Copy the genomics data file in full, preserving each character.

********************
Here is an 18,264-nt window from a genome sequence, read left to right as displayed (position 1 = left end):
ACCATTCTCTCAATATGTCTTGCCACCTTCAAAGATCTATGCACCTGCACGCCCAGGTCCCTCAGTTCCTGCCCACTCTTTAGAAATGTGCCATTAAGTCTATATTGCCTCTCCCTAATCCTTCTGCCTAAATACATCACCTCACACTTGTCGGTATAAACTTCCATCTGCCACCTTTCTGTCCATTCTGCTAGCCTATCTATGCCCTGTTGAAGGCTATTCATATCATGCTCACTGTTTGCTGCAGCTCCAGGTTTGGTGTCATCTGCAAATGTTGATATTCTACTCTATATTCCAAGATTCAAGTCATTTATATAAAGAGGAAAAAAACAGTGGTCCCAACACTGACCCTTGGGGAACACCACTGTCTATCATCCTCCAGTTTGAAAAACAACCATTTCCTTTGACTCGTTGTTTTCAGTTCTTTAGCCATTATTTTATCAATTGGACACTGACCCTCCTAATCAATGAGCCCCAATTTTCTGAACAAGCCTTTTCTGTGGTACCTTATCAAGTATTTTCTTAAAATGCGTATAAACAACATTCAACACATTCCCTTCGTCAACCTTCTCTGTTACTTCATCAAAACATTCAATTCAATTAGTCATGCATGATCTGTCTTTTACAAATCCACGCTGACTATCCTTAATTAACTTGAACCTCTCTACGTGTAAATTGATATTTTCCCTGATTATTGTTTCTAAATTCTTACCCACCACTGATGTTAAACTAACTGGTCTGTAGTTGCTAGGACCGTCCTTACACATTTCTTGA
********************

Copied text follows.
Here is an 18,264-nt window from a genome sequence, read left to right as displayed (position 1 = left end):
ACCATTCTCTCAATATGTCTTGCCACCTTCAAAGATCTATGCACCTGCACGCCCAGGTCCCTCAGTTCCTGCCCACTCTTTAGAAATGTGCCATTAAGTCTATATTGCCTCTCCCTAATCCTTCTGCCTAAATACATCACCTCACACTTGTCGGTATAAACTTCCATCTGCCACCTTTCTGTCCATTCTGCTAGCCTATCTATGCCCTGTTGAAGGCTATTCATATCATGCTCACTGTTTGCTGCAGCTCCAGGTTTGGTGTCATCTGCAAATGTTGATATTCTACTCTATATTCCAAGATTCAAGTCATTTATATAAAGAGGAAAAAAACAGTGGTCCCAACACTGACCCTTGGGGAACACCACTGTCTATCATCCTCCAGTTTGAAAAACAACCATTTCCTTTGACTCGTTGTTTTCAGTTCTTTAGCCATTATTTTATCAATTGGACACTGACCCTCCTAATCAATGAGCCCCAATTTTCTGAACAAGCCTTTTCTGTGGTACCTTATCAAGTATTTTCTTAAAATGCGTATAAACAACATTCAACACATTCCCTTCGTCAACCTTCTCTGTTACTTCATCAAAACATTCAATTCAATTAGTCATGCATGATCTGTCTTTTACAAATCCACGCTGACTATCCTTAATTAACTTGAACCTCTCTACGTGTAAATTGATATTTTCCCTGATTATTGTTTCTAAATTCTTACCCACCACTGATGTTAAACTAACTGGTCTGTAGTTGCTAGGACCGTCCTTACACATTTCTTGA